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Correct assessment of bradykinesia is a key element in the diagnosis and monitoring of Parkinson's disease. Its evaluation is based on a careful assessment of symptoms and it is quantified using rating scales, where the Movement Disorders Society-Sponsored Revision of the Unified Parkinson's Disease Rating Scale (MDS-UPDRS) is the gold standard. Regardless(More)
A link between perception of time and spatial change is particularly revealed in dynamic conditions. By fMRI, we identified regional segregation as well as overlap in activations related to spatial and temporal processing. Using spatial and temporal anticipation concerning movements of a ball provided a balanced paradigm for contrasting spatial and temporal(More)
In reaching movements, parietal contributions can be distinguished that are based on representations of external space and body scheme. By functional magnetic resonance imaging, we examined 16 healthy subjects to see whether such segregation similarly exists in the frontal lobes when visuomotor actions are not specified but when free choices are allowed.(More)
Although Deep Brain Stimulation (DBS) is an established treatment for Parkinson's disease (PD), there are still limitations in terms of effectivity, side-effects and battery consumption. One of the reasons for this may be that not only pathological but also physiological neural activity can be suppressed whilst stimulating. For this reason, adaptive DBS(More)
With functional MRI, we recently identified fronto-cerebellar activations in predicting time to reach a target and basal ganglia activation in velocity estimation, that is, small interval assessment. We now tested these functions in patients with Parkinson's disease (PD) and degenerative cerebellar ataxia. They watched a ball that repeatedly appeared,(More)
Secondary sensorimotor regions are involved in sensorimotor integration and movement preparation. These regions take part in parietal-premotor circuitry that is not only active during motor execution but also during movement observation and imagery. This activation particularly occurs when observed movements belong to one's own motor repertoire, consistent(More)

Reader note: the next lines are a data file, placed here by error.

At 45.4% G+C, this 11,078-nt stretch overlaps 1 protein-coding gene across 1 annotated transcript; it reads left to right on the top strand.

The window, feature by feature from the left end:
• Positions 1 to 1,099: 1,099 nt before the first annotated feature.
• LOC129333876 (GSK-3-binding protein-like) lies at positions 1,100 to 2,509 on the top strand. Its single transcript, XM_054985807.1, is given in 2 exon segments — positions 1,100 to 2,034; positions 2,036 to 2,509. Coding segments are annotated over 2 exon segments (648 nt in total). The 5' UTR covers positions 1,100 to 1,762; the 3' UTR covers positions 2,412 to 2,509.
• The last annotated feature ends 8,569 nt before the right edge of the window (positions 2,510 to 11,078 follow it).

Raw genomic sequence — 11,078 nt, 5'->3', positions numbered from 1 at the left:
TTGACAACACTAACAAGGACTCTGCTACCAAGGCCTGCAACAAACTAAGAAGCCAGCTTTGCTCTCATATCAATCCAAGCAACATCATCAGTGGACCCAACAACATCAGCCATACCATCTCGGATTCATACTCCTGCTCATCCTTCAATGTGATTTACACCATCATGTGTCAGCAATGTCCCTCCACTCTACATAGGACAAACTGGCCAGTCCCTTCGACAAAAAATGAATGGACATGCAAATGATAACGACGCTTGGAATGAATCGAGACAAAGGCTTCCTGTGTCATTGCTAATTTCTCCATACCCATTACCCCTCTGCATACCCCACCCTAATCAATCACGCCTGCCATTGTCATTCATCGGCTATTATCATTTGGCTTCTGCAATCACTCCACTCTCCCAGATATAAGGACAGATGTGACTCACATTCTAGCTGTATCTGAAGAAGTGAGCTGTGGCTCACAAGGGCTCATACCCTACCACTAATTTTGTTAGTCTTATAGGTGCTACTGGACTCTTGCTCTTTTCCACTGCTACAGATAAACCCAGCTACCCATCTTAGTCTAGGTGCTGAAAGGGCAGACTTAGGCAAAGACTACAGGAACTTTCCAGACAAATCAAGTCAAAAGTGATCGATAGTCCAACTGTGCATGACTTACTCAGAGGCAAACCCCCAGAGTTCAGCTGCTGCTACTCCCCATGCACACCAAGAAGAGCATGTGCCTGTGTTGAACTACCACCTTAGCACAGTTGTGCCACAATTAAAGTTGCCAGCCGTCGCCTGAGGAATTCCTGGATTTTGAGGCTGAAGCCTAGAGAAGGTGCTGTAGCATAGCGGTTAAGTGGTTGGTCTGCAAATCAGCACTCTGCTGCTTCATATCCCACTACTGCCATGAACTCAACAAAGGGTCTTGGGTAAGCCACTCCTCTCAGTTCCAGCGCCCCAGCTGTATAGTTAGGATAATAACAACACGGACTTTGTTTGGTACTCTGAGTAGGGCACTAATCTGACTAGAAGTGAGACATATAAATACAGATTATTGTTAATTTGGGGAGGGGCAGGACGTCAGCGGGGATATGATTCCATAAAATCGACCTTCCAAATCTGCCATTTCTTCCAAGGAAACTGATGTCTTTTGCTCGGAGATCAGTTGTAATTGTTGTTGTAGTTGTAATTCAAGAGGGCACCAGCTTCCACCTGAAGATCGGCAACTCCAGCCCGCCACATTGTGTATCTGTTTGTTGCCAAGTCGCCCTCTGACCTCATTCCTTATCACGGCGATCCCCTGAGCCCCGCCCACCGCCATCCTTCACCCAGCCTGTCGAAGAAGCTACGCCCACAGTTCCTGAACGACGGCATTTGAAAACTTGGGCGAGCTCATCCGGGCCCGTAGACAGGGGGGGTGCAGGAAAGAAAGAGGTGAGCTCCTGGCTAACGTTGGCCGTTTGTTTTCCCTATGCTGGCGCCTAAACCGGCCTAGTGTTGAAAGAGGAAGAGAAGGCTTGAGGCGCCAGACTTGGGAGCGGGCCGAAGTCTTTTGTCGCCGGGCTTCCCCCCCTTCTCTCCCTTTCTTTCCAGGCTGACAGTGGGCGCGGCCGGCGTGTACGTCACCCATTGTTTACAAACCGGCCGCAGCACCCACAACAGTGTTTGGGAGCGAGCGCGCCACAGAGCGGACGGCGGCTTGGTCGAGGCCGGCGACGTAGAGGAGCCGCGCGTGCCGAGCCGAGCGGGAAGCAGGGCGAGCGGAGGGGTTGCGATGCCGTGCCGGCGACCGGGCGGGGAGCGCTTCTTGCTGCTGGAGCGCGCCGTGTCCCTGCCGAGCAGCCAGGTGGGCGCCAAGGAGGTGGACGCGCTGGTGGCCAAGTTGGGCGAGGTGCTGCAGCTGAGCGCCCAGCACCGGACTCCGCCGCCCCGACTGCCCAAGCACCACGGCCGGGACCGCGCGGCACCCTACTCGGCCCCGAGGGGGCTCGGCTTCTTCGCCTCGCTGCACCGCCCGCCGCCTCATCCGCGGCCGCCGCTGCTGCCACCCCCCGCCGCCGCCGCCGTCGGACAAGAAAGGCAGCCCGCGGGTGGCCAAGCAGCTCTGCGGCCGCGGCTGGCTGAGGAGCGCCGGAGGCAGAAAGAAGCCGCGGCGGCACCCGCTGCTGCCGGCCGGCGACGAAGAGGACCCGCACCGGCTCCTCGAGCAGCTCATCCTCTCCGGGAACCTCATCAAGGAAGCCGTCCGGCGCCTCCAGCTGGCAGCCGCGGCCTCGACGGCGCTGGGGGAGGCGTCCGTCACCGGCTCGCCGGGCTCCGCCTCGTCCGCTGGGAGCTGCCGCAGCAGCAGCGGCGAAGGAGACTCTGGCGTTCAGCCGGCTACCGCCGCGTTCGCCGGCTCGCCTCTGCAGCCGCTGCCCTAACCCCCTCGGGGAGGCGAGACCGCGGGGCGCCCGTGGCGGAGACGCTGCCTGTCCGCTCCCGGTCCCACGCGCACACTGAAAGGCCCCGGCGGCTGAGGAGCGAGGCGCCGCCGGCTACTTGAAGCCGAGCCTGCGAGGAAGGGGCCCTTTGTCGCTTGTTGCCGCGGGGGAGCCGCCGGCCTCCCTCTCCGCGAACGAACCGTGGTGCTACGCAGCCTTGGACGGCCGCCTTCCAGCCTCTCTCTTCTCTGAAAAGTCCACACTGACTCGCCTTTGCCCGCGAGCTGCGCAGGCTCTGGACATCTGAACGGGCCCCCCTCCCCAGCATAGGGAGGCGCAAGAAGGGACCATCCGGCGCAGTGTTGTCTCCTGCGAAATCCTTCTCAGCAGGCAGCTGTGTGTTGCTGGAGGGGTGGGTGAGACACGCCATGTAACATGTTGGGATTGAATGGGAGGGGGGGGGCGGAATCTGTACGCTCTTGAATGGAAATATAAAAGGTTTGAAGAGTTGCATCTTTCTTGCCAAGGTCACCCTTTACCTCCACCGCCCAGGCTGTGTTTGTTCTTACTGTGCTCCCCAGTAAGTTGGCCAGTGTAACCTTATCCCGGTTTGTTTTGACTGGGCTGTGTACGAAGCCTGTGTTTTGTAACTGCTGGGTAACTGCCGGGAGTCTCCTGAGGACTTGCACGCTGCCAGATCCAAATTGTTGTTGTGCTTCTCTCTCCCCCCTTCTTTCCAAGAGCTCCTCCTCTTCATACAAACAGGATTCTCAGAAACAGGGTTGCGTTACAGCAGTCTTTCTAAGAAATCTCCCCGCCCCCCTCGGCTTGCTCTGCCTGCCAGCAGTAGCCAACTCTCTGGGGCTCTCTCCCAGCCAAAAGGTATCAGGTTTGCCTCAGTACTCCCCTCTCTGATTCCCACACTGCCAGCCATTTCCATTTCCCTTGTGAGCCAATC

OBJECTIVES Rest tremor is a cardinal symptom of Parkinson's disease (PD), and is readily suppressed by deep brain stimulation (DBS) of the subthalamic nucleus (STN). The therapeutic effect of the latter on bradykinesia and rigidity has been associated with the suppression of exaggerated beta (13-30 Hz) band synchronization in the vicinity of the stimulating(More)
INTRODUCTION & OBJECTIVES Adaptive deep brain stimulation (aDBS) uses feedback from brain signals to guide stimulation. A recent acute trial of unilateral aDBS showed that aDBS can lead to substantial improvements in contralateral hemibody Unified Parkinson's Disease Rating Scale (UPDRS) motor scores and may be superior to conventional continuous DBS in(More)
OBJECTIVE High-amplitude beta band oscillations within the subthalamic nucleus are frequently associated with Parkinson's disease but it is unclear how they might lead to motor impairments. Here we investigate a likely pathological coupling between the phase of beta band oscillations and the amplitude of high-frequency oscillations around 300 Hz. METHODS(More)
Chronic dopamine depletion in Parkinson's disease leads to progressive motor and cognitive impairment, which is associated with the emergence of characteristic patterns of synchronous oscillatory activity within cortico-basal-ganglia circuits. Deep brain stimulation of the subthalamic nucleus is an effective treatment for Parkinson's disease, but its(More)